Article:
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January 24, 2016 – Ecumenical Sunday and Week of Prayer for Christian Unity


"Let the words of my mouth and the meditation of my heart be acceptable to you, O Lord, my rock and my redeemer." Psalm 19:14, NRSV

"A single person can sing a church hymn," wrote Rod Stetzer in The Chippewa (Wis.) Herald (Dec. 2, 2011). "But a choir singing the same hymn gives it power."

The Community Mission Coalition, an alliance of 14 area congregations, is using that philosophy to reach out to the neighborhood. Two United Methodist churches — Trinity and Zion — are involved.

Tom Drehmel, minister of discipleship living at Central Lutheran Church, said he read an article in the city newspaper about another congregation's teen program. He contacted the youth and outreach minister at the other church, and Central Lutheran provided 30 volunteers.

Later, youth in the two congregations collected more than 20,000 jars of peanut butter to send to the people of Haiti.

That planted the seed for the Community Mission Coalition, in operation since summer 2011. Participants contact service organizations in the community and ask what they need. Then they try to respond. They have gathered diapers, laundry detergent, used eyeglasses and shoes.

Working with existing ministries prevents duplication of efforts. Children, youth and adults are involved.

"It's driven by lay people," Drehmel noted.

Today is Ecumenical Sunday, and the Week of Prayer for Christian Unity is Jan. 18-25. Both celebrate interfaith partnerships that link Christians and strengthen Christian unity through prayer and outreach. The Community Mission Coalition is a perfect illustration of the work God calls us to do together.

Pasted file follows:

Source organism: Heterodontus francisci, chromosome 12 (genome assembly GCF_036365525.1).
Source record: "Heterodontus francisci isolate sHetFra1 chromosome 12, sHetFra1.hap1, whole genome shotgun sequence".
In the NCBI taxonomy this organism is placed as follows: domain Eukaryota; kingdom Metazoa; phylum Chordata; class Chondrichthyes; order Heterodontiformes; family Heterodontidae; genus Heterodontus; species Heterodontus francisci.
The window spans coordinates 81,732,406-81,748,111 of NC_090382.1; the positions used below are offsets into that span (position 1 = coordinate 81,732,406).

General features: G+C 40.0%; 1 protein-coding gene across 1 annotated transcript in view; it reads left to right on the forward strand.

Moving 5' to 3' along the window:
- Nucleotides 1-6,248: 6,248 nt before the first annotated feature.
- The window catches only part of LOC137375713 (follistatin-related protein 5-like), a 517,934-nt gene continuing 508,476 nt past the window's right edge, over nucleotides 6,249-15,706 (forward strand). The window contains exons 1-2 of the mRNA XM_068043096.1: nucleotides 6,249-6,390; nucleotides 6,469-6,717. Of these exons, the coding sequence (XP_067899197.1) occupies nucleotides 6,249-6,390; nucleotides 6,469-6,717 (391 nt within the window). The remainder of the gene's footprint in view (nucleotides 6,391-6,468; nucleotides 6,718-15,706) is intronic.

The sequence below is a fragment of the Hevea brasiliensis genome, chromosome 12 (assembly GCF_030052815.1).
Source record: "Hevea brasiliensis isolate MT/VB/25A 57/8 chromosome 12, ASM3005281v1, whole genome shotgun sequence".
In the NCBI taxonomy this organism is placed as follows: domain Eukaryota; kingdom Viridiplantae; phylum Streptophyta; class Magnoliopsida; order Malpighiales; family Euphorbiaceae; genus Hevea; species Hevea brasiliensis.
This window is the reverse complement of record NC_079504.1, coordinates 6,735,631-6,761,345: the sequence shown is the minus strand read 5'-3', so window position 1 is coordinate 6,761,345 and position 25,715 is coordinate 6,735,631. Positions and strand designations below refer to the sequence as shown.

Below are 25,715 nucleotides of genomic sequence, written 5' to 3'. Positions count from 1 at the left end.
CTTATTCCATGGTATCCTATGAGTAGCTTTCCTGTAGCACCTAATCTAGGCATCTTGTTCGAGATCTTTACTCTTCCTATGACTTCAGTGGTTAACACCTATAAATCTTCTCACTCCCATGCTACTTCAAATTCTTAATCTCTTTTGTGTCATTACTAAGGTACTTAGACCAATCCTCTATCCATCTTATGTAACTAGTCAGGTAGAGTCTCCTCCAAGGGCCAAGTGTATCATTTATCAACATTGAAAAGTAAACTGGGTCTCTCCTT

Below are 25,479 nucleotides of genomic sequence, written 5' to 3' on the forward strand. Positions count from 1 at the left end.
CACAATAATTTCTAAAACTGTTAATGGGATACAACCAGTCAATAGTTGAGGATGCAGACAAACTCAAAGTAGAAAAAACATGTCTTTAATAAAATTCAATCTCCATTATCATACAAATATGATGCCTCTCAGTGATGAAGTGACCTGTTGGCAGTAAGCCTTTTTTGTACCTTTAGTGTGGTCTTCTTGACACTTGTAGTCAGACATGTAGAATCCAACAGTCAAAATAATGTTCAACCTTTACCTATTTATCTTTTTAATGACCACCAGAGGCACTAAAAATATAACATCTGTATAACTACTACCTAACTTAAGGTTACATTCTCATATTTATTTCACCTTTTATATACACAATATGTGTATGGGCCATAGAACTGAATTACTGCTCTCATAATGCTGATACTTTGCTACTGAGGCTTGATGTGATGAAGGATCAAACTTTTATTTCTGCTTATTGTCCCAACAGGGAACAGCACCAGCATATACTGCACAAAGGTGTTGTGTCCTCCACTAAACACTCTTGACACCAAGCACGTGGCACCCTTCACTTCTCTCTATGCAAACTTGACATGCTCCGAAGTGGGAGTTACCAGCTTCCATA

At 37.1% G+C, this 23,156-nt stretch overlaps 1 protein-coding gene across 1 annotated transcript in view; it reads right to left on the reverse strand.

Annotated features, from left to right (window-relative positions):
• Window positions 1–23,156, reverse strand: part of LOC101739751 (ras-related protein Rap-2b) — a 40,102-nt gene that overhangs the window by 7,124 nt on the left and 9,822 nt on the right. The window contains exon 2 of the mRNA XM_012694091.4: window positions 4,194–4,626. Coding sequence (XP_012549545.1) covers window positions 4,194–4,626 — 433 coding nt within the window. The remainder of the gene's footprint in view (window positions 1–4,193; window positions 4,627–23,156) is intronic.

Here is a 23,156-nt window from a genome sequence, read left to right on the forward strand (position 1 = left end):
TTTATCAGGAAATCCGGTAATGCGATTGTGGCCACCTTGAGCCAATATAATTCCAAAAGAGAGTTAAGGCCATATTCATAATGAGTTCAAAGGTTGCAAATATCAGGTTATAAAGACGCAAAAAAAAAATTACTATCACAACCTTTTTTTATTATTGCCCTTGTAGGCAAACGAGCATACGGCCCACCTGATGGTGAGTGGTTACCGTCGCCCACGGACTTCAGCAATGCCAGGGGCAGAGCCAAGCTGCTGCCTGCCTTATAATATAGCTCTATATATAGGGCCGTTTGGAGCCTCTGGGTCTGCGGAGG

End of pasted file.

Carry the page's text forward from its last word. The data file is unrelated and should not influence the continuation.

Generous God, as we "fish for people," open our minds and hearts to new ideas and ways of doing things so that your church may continue to flourish. In your holy name, we pray. Amen.

From Discipleship Ministries: Third Sunday after the EpiphanyGracious God, in wisdom you provide every gift needed to build up the church. You continually guide the church in every place by your Spirit, the Spirit of the risen Christ. During this week of prayer for Christian unity, help us to recognize each denomination as a genuine witness to the wholeness of Christ's body. In gratitude, we offer our spiritual and financial gifts to support the ministry and mission of this congregation. Through Christ, we pray. Amen. (1 Corinthians 12:12-31a)  


From sharing food pantries and housing people in transition to helping job hunters and feeding schoolchildren, congregations of many faiths combine their talents to do amazing things.

It takes you back 2,000 years to Luke's description of the early church in Acts 2:44-45, NRSV. "All who believed were together and had all things in common; they would sell their possessions and goods and distribute the proceeds to all, as any had need."

Are you lacking children or teachers for vacation Bible school? Check with the little Presbyterian church down the street. They might welcome the opportunity to work jointly with your congregation.

Do you wonder how to start an intergenerational ministry? Ask the Lutheran church in your neighborhood its secrets to success. See if your members can work with — and learn from — them.

Sure, our doctrines are not identical. However, our similarities far outweigh our differences, and people of all ages benefit in the process.

What a wonderful way to make disciples of Jesus Christ for the transformation of the world!

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